Kimberly Wellnitz said she enlisted in the Marines and left a small town in Minnesota to protect and serve her country, but while she was in the service, she was sexually assaulted by her commander. Now, she’s going public with her painful story.
“I’ll never forget his room -- the smell, what I felt,” said Wellnitz.
Wellnitz is a veteran of the Iraq War, a former Marine and she speaks candidly of her demons: anxiety and depression.
“When I smell someone like him, or see someone who drives a truck like him, I immediately freeze and just go, 'I got to get away,’" Wellnitz said.
For Wellnitz, the most terrifying event of her service career happened in a place where she was supposed to feel safe.
"I'll never get that one piece that he stole away, that he stole from me,” Wellnitz said. “I'll never get it back. I know that."
Wellnitz said she was sexually assaulted while stationed at Camp Pendelton in California.
“Right to my face, he said, 'Do you feel like I raped you?’" Wellnitz recalled.
Her attacker was a fellow Marine and a supervisor who handcuffed her to a bed, Wellnitz said. Two other female Marines also accused the same man of attacking them, but base commanders charged Cpl. Ross Curtis with sexual misconduct instead of a more serious rape charge.
“I never felt like I got my justice," Wellnitz stated.
A military court martial found him guilty, and he was demoted a rank but never served any time. In fact, he was allowed to keep working in the same area as Wellnitz.
"When I was at my lowest low, I couldn't move. I couldn't think. I had nightmares, I couldn't sleep,” Wellnitz remembered.
After she got out of the Marines, Wellnitz moved to Mora, Minn., to restart her life. Then one day, she got a phone call from a police detective in southern California who was investigating Ross Curtis.
“My gut dropped,” Wellnitz said.
After Curtis left the Marines, he volunteered as a drill instructor at a youth camp where he met two girls -- ages 13 and 15 -- who eventually came forward and told police that Curtis molested them.
“He told me all this,” said Wellnitz of her conversation with the detective. “I’m like, ‘Oh my God.’”
Curtis was able to work near young girls because no one knew about his sex crime history in the military. In fact, there’s no requirement for the military to maintain a sex offender registry and hare it with either law enforcement officials or the general public.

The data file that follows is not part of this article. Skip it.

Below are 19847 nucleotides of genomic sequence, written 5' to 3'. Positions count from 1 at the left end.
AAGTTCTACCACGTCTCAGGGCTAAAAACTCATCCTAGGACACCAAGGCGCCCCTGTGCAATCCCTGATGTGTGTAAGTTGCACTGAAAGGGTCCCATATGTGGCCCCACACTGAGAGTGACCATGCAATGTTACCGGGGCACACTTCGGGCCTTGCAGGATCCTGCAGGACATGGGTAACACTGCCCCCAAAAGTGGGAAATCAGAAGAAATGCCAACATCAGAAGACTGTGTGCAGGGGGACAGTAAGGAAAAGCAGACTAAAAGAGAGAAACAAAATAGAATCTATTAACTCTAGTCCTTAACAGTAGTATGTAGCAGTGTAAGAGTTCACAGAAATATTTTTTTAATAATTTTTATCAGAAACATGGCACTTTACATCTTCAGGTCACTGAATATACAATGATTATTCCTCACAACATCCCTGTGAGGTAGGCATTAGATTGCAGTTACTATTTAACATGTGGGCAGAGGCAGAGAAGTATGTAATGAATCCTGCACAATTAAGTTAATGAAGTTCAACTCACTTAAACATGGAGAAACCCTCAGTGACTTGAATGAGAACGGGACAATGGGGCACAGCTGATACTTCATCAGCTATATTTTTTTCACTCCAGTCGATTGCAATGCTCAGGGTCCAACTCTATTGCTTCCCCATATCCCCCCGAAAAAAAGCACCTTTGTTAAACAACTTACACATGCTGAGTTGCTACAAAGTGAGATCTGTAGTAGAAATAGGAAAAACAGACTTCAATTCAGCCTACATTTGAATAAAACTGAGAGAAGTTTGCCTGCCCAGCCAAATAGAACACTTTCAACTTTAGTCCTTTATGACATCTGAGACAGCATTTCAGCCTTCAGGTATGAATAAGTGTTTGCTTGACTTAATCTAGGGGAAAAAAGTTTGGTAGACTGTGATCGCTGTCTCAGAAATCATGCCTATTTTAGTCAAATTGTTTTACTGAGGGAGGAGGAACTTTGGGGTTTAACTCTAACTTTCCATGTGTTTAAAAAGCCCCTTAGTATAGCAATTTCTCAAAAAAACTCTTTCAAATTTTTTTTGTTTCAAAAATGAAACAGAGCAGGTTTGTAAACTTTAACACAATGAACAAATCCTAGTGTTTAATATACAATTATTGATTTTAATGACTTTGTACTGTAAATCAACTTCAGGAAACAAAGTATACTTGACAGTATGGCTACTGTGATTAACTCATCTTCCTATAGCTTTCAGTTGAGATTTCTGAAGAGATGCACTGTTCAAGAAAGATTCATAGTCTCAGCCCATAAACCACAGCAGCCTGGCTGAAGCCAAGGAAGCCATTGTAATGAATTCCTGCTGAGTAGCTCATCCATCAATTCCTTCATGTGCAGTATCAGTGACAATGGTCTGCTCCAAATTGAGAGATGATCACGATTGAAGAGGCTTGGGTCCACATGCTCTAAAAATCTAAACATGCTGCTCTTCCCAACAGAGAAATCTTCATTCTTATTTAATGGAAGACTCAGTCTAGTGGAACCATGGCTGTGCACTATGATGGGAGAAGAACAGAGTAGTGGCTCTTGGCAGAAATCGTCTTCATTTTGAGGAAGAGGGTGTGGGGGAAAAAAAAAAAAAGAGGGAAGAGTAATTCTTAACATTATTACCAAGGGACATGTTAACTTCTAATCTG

The Los Angeles detective discovered Curtis’ record -- and was able to contact Wellnitz -- after interviewing Curtis’ ex-wife.
Though Wellnitz did testify at his trial in California, she said she wishes that her experience would have protected the two girls from harm.
“I wish I would have done something more,” Wellnitz said. “I wish I knew what I could have done that would've saved those two poor girls."
Curtis was convicted in that case and sentenced to 12 years and 8 months in prison -- a harsher punishment than the one he received for his attacks on Wellnitz and the other two female Marines. Still, a former Marine Corps captain is now trying to bring the military up to speed on sex crimes to try and prevent scenarios like this in the future.
“The military is decades behind the times when it comes to anything related to sexual assault or sexual harassment," sad Anu Bhagwati, who now leads the Service Women’s Action Network.
SWAN is trying to change military culture regarding sexual assault -- including the practice that allows commanders to decide if sex crimes are even prosecuted.
"If you could imagine in the corporate world, if an employer were to adjudicate a criminal complaint between two of his or her employees, it would be considered absurd -- but that's the case in the military," Bhagwati said.
In 2009, more than 3,200 sexual assaults were reported in the military, but it’s estimated that another 13,000 went unreported out of fear of retaliation.
"You don't want to be labeled as ‘that girl.’ Oh, that's the girl that turned in so and so because she said he raped her," Wellnitz said.
In the Minnesota National Guard, about 27 sexual assaults were reported last year, but the guard said it takes the reports very seriously and has set up programs to help victims.
"It's a tough topic that we are facing head on, and we do want our soldiers and airmen talking about this," said Lt. Col. Kevin Olson.
That’s why Wellnitz said she is going public with her story in the hopes that it will help bring change.
"I'm sick and tired of hearing about all these sexual assaults and rapes,” Wellnitz said. “Everything that's going on in the military, and nothing is being done."
The military said it is taking steps to encourage more victims to report assaults. They now have an option to do so anonymously while still receiving medical help and counseling, but that option means no investigation will be conducted.